“The Birth Industry’s Dark Side” by Julia Belluz, was published in “Vox” in September 2018. Her article explores the ways in which the medicalization of childbirth in the United States has led to unnecessary interventions and procedures, often driven by profit motives.
“How Corporations Profit From Rape” by Katha Pollitt, published in “The Nation” in October 2018, speaks pointedly to concerns about labor safety. The article discusses the ways in which corporations may profit from sexual assault and harassment and highlights how profit motives could drive unethical behavior in healthcare and other industries.
Marshall Allen and Rachel Bluth’s article addressing allegations that private equity firms were increasingly buying up hospitals, and questioning whether this will help or hurt patients, was published in “Kaiser Health News” in May 2021.
These concerns had much to do with, not only the pace at which this was happening, but the motives behind it. This also highlights a degree of doubt about their ability to provide quality labor and delivery services, and how the alleged focus on profits may be putting patients at risk.
In recent years, there has been a growing concern that private equity firms and publicly traded companies that own medical facilities are putting their profits above the health and safety of women in labor. Some writers and researchers have pointed out that these companies may be encouraging unnecessary interventions and medical procedures in order to increase revenue.
The concerns call for urgent intervention because private equity firms and publicly traded companies have a fiduciary duty to their shareholders to maximize profits. This often involves cutting costs and finding ways to increase revenue. While this may be acceptable in other industries, it becomes a problem when applied to healthcare. Women in labor being in a vulnerable position seem to be a statement in fact, and whether their health and safety is always the top priority comes into question.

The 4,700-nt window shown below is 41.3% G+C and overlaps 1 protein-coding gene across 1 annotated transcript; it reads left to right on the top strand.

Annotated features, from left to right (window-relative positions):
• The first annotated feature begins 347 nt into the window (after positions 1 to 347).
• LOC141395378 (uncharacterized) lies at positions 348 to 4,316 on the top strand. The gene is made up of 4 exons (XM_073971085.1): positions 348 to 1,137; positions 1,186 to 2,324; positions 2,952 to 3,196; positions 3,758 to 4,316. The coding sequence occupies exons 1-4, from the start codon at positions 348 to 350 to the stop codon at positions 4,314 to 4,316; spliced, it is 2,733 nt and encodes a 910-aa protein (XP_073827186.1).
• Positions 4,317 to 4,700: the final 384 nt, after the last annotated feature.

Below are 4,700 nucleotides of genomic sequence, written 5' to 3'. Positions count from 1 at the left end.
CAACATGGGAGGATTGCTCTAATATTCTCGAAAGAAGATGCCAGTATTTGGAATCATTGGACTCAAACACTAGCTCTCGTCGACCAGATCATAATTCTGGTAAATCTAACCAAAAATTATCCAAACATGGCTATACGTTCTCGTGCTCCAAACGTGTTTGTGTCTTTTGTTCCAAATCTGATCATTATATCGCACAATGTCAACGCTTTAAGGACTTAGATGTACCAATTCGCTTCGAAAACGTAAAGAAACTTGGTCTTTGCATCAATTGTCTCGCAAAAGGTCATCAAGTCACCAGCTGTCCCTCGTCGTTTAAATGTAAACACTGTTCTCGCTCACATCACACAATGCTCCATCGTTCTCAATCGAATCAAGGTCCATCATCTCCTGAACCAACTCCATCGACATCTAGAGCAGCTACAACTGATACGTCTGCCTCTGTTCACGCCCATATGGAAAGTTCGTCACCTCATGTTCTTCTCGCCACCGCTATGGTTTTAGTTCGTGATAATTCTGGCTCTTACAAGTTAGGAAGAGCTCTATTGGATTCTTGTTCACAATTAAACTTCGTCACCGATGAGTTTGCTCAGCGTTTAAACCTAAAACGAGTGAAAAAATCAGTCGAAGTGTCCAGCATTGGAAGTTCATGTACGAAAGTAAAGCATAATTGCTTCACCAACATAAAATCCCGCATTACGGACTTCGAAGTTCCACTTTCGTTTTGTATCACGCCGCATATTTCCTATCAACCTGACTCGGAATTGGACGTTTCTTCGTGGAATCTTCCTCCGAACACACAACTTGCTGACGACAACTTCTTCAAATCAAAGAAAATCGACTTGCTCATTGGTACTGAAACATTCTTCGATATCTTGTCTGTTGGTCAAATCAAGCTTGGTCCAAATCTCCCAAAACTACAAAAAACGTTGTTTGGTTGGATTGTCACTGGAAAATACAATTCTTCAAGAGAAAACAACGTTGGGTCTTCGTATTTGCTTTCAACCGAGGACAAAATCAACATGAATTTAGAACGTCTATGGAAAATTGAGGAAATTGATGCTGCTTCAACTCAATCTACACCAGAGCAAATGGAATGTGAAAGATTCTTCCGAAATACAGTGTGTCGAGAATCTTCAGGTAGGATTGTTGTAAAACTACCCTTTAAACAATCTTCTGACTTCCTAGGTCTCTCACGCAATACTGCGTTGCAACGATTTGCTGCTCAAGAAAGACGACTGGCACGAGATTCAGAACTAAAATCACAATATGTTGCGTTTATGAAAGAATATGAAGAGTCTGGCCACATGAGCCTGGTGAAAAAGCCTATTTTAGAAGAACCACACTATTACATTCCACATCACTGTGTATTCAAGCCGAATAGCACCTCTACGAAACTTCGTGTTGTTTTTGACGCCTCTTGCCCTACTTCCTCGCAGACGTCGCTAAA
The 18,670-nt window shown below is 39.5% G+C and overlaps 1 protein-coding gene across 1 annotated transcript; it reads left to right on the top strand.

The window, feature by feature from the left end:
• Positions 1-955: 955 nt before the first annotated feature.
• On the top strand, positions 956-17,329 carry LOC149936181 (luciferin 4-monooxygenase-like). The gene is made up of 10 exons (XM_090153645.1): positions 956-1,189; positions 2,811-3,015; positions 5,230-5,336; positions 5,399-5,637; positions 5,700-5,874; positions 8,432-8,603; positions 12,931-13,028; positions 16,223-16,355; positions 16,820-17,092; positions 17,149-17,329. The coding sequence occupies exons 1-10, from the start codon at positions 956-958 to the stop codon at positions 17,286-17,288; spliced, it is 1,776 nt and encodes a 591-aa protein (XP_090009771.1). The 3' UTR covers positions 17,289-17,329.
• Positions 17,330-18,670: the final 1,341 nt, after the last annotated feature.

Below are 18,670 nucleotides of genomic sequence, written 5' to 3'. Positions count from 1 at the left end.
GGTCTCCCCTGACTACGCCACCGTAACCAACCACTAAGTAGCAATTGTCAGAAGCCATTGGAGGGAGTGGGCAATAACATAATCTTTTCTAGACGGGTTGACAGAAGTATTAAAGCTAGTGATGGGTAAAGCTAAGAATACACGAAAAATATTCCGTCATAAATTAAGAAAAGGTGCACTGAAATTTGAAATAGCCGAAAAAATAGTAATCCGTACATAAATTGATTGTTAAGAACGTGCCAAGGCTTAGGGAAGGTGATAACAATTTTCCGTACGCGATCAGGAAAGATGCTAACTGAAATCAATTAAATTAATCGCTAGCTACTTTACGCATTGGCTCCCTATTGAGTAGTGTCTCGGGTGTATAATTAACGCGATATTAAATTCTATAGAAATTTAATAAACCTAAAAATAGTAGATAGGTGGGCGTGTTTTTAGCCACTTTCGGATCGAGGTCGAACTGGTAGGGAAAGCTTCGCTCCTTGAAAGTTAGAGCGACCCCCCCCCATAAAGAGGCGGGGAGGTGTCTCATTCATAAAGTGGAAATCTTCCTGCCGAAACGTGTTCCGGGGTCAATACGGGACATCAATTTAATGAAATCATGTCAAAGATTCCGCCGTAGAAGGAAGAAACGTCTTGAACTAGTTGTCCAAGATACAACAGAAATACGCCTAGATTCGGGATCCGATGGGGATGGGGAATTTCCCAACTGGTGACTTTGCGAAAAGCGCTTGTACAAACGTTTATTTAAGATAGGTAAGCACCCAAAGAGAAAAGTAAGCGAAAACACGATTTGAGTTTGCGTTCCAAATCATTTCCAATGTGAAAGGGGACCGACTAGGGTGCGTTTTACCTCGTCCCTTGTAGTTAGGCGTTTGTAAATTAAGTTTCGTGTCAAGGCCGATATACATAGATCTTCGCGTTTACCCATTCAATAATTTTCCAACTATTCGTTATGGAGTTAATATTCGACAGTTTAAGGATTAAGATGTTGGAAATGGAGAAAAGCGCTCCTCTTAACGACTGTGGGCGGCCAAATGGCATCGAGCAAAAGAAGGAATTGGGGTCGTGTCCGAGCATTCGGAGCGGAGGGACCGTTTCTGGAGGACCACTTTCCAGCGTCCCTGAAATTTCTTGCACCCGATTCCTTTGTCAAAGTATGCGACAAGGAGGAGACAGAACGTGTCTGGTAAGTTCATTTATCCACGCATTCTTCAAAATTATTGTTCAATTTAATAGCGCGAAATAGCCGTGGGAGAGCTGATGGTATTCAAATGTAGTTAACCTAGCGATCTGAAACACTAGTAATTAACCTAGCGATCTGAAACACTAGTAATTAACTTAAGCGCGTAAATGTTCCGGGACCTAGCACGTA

There is deep concern that private equity firms and publicly traded companies that own medical facilities may be incentivized to turn normal births into emergencies. This is due to the fact that emergency procedures are typically more expensive and generate more revenue.
For example, a C-section is one of the most common emergency procedures performed during labor and delivery. Given the stupendous, unnatural rise in this birthing option, however, brings forcefully to mind that it could very well be because it is also one of the most expensive procedures, costing up to three times as much as a vaginal delivery.
In addition, concerned parties have argued that private equity firms and publicly traded companies may also be encouraging unnecessary interventions for full term pregnancy, such as inducing labor, performing episiotomies or using forceps or vacuum extraction. These interventions that may not be medically necessary, can lead to complications and increase the risk of injury or death for the mother and baby.
The medical facilities in question may be understaffing their labor and delivery units in order to cut costs as well. This can lead to overworked and exhausted staff, which increases the risk of medical errors and complications during labor and delivery.
While private equity firms and publicly traded companies can bring much-needed investment and resources to the healthcare industry, their focus on profits may come at the expense of the health and safety of women in labor. It is important for these companies to prioritize patient care and safety above their financial interests. Women in labor deserve to receive the best possible care, and healthcare providers should always act in their best interest.
Here is a list of eleven possible complications associated with C-sections that pregnant women need to bear in mind to ensure that it is always the last resort method for delivery.
a) Infection at the incision site or within the uterus.
b) Excessive bleeding during or after the surgery.
c) Blood clots forming in the legs (deep vein thrombosis) or lungs (pulmonary embolism).
d) Adverse reactions to anesthesia or other medications.
e) Injury to organs such as the bladder or bowel during surgery.
f) Delayed bowel function and digestive issues.
g) Wound dehiscence, where the incision reopens.
h) Formation of scar tissue (adhesions) that can cause pain or fertility problems.
i) Respiratory problems in the newborn, such as transient tachypnea or respiratory distress syndrome.
j) Increased risk of complications in future pregnancies, such as placenta previa, placenta accreta, or uterine rupture.
k) Being left with no choice but to go the C-section route for future deliveries.
These decisions should always be made through consultation with your medical doctor.